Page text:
Australian Teen Charged With Defrauding Bank of $2 Million

An 18-year-old Brisbane, Australia, student has been charged with defrauding Queensland's biggest bank of $2 million in a case that has set off alarm bells about online banking security.

Philip Heggie, who is enrolled to study business at University of Queensland, appeared in Brisbane Magistrates Court on New Year's Day charged with fraud and attempted fraud.

The alleged offenses involved online banking and false identification.

The money was allegedly transferred from an internal account where Suncorp holds a large percentage of the bank's own money.

Just two days before the teenager's arrest, Suncorp general manager Terry Wasmund was praising the bank's award-winning Internet banking scheme.

Wasmund said that after online security attacks in the mid-1990s, security measures had improved and Queenslanders had embraced online services.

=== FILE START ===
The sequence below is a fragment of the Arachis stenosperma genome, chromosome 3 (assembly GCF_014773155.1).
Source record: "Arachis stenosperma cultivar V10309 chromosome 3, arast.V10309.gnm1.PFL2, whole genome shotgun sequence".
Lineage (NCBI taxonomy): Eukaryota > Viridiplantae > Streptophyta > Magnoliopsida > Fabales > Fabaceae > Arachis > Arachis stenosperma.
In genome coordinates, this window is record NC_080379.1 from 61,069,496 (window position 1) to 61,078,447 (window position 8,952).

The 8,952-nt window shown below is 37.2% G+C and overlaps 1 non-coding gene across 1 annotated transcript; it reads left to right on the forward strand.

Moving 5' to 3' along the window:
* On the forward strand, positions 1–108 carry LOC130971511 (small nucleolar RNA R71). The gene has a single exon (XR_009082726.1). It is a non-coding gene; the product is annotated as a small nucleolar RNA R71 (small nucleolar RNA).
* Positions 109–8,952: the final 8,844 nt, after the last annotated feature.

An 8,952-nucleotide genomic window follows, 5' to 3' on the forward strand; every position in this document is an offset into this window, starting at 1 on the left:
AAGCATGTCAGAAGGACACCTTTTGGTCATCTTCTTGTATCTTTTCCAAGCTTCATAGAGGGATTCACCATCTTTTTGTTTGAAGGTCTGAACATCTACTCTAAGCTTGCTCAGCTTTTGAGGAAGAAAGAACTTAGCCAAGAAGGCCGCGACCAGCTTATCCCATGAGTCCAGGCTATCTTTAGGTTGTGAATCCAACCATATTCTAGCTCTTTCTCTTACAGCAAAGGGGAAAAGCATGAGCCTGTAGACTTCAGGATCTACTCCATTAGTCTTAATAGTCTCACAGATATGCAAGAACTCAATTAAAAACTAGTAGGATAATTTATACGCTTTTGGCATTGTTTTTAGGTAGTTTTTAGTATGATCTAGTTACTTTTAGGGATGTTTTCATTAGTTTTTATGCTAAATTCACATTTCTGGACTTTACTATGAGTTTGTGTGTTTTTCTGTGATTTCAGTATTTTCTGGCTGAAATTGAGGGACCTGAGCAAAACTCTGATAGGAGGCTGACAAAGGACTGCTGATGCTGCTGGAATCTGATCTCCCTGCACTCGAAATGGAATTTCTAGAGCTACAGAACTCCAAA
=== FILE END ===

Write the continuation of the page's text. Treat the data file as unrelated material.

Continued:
The bank was recently awarded the best Australian-based transactional web and mobile service.

A Suncorp spokesman said Friday the bank would review its systems and procedures and continue to assist police.

Heggie, of Eight Mile Plains, was arrested last Thursday after he allegedly tried to withdraw $5,000 from the $2 million account at Suncorp's Garden City branch.

A detective said in a statement tendered in court that a teller had reacted to "a gut feeling" and police were then contacted.

An unknown Suncorp staff member is believed by police to have processed the $2 million transfer from the internal account into an account Heggie allegedly set up under the false name of Shane Seato.

According to documents tendered to the court, about the time he tried to withdraw the $5,000, Heggie sent a mobile phone text message to an unknown person saying: "Best day of the next 20 years of my life. If all goes well, drinks are on me tonight."

Six weeks earlier, Heggie had been cautioned, but not charged, by police after Customs intercepted false identifications addressed to the student, the court was told.

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